Detoxing from drugs or alcohol is one of the most challenging things one can ask of themselves. Addiction itself is hard enough, but having to face the withdrawal symptoms, or the physical and emotional responses from the body that occur once you’ve stopped taking drugs or alcohol, really puts people to the test. The good news is that every moment of the recovery process – from the decision to stop substance abuse to the sobriety milestones you hit – is totally worth it.

Many people worry about the detox process and how it will feel, but if you are ready to take this important step, you will find that arming yourself with information beforehand can help you better prepare mentally.

Physical Withdrawal Symptoms

Addiction treatment facilities strive to make the detox process as painless as possible, but in reality you should expect there to be at least mild discomfort. The physical withdrawal symptoms you should expect to experience depend on the substance you are trying to quit. Here’s a breakdown by substance:

Opioids. Withdrawal symptoms usually start within the first day. Withdrawal symptoms include:

  • Aching muscles
  • Insomnia and fatigue
  • Depression and anxiety
  • Excessively teary eyes
  • Profuse sweating
  • Irritability and restlessness
  • Gastrointestinal issues like vomiting, diarrhea and abdominal cramping
  • Pain in the bones
  • Rapid heart rate and jumping blood pressure
  • Dilated pupils
  • Short term memory problems

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Alcohol. Withdrawing from alcohol can be particularly dangerous because it can be deadly if not handled properly. Do not attempt alone. Alcohol is a depressant and the central nervous system adjusts to its persistent presence. Once it is out of the system, the body needs to start the adjustment process to return back to normal. Withdrawal symptoms you may experience include:

  • Headaches
  • Restlessness
  • Confusion
  • Heart palpitations
  • Seizures
  • Nausea and vomiting; loss of appetite
  • Sweating
  • Fever

The most serious side effect of alcohol withdrawal, delirium tremens, is characterized by anxiety, hallucinations and disorientation. In the most severe case, delirium tremens can lead to cardiac arrest and ultimately death. It is because of this that you need to ensure your detox is supervised in a treatment facility.

Stimulants. Physical withdrawal symptoms reach their height about a week after after stopping cocaine and amphetamines. Some of the hallmark symptoms of stimulant withdrawal include:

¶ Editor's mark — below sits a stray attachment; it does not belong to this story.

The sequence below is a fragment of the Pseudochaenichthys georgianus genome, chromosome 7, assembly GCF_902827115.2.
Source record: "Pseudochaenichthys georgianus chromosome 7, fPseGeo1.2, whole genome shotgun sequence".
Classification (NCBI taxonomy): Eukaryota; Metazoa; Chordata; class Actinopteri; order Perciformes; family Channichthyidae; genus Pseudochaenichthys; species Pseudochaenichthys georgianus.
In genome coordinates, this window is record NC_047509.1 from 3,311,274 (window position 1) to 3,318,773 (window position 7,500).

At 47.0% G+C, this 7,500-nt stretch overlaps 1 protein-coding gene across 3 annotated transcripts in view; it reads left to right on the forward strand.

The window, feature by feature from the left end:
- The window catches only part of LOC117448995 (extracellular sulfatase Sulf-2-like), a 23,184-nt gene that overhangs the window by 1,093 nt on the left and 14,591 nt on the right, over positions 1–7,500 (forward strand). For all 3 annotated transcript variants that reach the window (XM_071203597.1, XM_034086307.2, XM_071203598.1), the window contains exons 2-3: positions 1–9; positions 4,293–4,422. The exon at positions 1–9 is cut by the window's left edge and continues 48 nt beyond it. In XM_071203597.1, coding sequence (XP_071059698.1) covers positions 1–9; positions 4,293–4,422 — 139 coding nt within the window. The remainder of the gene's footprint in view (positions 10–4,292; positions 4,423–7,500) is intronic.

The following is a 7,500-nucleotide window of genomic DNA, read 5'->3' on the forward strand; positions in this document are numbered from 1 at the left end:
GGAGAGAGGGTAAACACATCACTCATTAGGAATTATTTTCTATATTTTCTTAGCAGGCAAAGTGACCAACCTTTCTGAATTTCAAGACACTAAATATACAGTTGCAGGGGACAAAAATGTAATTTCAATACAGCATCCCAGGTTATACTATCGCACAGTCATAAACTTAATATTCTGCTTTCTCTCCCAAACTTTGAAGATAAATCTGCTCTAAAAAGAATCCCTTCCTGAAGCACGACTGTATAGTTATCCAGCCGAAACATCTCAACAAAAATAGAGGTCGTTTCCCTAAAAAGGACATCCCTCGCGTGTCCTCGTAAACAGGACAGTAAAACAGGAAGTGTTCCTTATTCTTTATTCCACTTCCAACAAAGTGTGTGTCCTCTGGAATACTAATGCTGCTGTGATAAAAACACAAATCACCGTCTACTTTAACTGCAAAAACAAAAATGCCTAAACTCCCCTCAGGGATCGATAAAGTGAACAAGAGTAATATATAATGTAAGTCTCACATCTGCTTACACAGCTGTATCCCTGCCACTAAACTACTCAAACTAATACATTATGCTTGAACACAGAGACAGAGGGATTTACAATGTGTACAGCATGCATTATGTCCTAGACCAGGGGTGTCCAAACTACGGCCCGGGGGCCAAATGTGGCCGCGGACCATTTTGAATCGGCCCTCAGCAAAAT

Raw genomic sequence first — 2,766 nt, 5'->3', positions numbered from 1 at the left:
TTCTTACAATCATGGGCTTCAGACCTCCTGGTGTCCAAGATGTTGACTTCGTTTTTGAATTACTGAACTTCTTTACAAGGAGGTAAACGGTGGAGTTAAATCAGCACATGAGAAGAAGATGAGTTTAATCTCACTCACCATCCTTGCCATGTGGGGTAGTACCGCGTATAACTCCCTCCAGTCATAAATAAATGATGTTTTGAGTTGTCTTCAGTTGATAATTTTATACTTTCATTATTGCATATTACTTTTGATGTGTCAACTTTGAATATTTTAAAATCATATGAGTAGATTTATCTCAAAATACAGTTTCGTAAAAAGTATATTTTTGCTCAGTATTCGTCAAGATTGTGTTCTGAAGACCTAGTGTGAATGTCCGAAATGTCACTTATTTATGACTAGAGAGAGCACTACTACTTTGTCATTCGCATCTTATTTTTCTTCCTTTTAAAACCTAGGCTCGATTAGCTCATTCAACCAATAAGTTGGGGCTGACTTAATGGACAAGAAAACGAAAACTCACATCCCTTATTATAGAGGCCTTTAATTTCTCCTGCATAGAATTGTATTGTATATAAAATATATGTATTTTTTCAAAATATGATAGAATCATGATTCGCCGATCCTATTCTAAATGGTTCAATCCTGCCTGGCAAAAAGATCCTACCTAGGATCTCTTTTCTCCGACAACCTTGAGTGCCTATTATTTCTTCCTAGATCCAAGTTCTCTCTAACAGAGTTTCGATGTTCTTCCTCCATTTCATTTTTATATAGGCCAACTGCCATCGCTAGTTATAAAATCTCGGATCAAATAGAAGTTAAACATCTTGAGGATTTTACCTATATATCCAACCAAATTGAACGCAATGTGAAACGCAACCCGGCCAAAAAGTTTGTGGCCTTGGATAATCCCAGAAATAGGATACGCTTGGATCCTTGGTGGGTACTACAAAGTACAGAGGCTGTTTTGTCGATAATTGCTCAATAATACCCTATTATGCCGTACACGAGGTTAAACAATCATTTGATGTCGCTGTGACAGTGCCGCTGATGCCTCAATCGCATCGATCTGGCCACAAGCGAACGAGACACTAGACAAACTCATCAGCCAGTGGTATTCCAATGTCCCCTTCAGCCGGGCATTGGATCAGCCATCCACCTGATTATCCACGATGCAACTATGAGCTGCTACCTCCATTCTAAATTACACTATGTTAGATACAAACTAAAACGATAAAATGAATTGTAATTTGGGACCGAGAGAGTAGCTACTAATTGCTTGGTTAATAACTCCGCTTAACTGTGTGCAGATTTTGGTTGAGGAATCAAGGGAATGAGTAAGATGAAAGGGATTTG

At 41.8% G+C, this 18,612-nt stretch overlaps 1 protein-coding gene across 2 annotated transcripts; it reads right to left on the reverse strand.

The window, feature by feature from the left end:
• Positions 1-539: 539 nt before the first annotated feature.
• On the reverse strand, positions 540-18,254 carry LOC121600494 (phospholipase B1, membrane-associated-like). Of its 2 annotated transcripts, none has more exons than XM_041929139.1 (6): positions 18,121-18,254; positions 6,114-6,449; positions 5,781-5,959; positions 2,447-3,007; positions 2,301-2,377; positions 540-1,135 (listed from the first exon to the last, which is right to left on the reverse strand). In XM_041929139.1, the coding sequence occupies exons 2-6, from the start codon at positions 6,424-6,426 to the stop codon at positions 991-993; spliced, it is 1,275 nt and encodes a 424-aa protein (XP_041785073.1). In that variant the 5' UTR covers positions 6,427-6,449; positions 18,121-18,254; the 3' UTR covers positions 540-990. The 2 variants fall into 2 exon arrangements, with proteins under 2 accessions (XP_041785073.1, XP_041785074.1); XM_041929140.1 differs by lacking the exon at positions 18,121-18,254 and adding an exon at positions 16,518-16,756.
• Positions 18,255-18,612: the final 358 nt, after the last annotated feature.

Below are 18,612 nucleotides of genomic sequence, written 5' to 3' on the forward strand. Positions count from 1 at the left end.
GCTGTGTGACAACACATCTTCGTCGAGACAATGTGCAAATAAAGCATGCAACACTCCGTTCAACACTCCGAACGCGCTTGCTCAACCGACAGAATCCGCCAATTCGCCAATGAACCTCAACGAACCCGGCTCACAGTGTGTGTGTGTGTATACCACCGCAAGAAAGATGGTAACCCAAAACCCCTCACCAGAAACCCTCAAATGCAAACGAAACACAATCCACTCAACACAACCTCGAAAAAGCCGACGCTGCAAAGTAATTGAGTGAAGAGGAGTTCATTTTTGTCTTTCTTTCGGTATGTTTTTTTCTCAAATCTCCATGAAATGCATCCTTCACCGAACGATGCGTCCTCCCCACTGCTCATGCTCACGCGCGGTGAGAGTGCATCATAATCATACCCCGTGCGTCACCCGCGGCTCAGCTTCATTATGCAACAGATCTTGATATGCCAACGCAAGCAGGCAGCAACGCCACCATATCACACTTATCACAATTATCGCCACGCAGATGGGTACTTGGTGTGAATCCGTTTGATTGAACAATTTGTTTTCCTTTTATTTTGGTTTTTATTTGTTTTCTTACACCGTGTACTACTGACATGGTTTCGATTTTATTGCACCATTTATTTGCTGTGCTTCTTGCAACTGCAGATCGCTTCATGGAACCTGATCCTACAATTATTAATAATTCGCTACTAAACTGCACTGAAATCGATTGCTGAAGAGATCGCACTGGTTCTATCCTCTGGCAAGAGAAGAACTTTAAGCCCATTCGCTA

• Dehydration
  • The jitters
  • Speech that is slow or slurred
  • Extreme weight loss
  • Memory impairment
  • Looking gaunt in the face
  • Low heart rate
  • Nightmares

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Emotional Withdrawal Symptoms

Once the physical symptoms have subsided, emotional withdrawal symptoms usually come to the forefront. The emotional side effects most commonly associated with withdrawals from all types of substances include:

  • Depression
  • Anxiety
  • Guilt and remorse
  • Loneliness
  • Fear
  • Paranoia

Although weening oneself off mind-altering substances can definitely play a role in the severity of the emotional withdrawal symptoms, there’s a mental health element to the trend as well. Estimates from U.S. health officials say 7.9 million people in the U.S. with substance abuse issues also suffer from mental health issues. In many cases, people use substances to self-medicate, and once that substance is gone the real mental health issue needs to be addressed.

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Going through detox and withdrawal with an addiction treatment facility can help to ensure that your needs continue to be met long after the physical side effects have faded away. Trained specialists can devise individualized treatment plans for you that focus healing your body and mind. Medications are definitely a part of this process, but treatment plans usually also involve any of the following, among others:

  • One-on-one therapy
  • Group therapy
  • Cognitive behavioral therapy
  • Holistic healing programs, including yoga, tai chi, massage and other natural healing techniques

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